Mitchell Baker and Firefox 27.0 beta2

Just before the holiday break, Mitchell and I sat down together to fulfill a long standing promise I made years ago: to have Mitchell start a Firefox release herself.

After starting Mozilla just over 15 years ago, and dealing with all aspects of running a large organization, Mitchell finally kicked off a Firefox release herself last week – for the very first time. Specifically, she was going to start the official release automation for Firefox 27.0 beta2 and Fennec 27.0 beta2.

Timing was tricky. We didn’t want to disrupt the usual beta release cadence, especially just before the holidays. And Mitchell only had 25 minutes free between meetings, so we spent a few minutes saying hi, getting settled, and then we jumped right into the details.

To kick off Firefox and Fennec releases, there are only a handful of fields a human has to fill in for each product. They are (almost) all fairly self-evident, and a good number of the fields are populated by picking-from-a-list, so we made fast progress. The “Gimme a Firefox” and “Gimme a Fennec” buttons caused a laugh!

8 minutes is all it took.

That 8 minutes included the time to explain what each field did, what value should go into each of the various fields, and why. We even took the time to re-verify everything. After all, this was not just a “demo”… this was real. Mozilla shipped this Firefox 27.0b2 and Fennec 27.0b2 to all our real-live beta users before closing down for the holiday break.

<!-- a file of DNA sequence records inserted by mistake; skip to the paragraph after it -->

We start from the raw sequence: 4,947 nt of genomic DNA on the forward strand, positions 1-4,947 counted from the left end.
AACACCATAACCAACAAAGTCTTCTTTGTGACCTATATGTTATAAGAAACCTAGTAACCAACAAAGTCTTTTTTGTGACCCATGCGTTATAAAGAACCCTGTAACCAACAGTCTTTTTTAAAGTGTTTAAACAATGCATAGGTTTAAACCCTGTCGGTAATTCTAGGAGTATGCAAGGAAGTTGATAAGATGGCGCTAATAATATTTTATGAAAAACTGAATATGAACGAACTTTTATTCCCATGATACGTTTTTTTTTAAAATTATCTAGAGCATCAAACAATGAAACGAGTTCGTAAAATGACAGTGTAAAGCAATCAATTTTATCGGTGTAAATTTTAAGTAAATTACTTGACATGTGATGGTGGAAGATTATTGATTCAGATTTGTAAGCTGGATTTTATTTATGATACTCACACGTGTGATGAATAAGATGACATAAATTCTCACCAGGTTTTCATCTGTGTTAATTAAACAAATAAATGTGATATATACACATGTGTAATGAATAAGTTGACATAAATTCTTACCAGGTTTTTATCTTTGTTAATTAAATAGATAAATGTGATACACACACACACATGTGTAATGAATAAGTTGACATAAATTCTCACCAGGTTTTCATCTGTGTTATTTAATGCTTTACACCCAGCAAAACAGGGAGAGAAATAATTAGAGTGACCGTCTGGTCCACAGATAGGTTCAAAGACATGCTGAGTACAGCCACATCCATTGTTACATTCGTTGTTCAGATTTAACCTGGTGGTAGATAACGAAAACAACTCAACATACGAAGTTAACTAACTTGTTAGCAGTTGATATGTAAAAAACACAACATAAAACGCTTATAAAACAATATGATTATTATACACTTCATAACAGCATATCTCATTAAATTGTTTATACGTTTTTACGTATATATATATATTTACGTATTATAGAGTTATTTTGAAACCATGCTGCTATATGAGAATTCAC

Because it was so quick, we had spare time to chat about how much the infrastructure has improved since the Directors meeting in Building S 6.5 years ago when this promise was originally made. Obviously, there’s plenty of complexity involved in shipping a product release – the daily bug triage meetings about what fixes should/shouldn’t be included in a release, the actual landing of code fixes by developers, the manual spot-checking by QA, the press and PR coordination, the list goes on… – but the fact that such a “simple” user interface could trigger release automation running a couple of hundred compute hours across many machines to reliably ship products to millions of users is a note-worthy measure of Mozilla’s Release Engineering infrastructure. Mitchell was suitably impressed!

And then Mitchell left, with a wave and a smile, a few minutes early for her next meeting, while the various Release Engineering systems sprang into life generating builds, localization repacks, and updates for all our users.

We took this photo afterwards to commemorate the event! Thank you, Mitchell!

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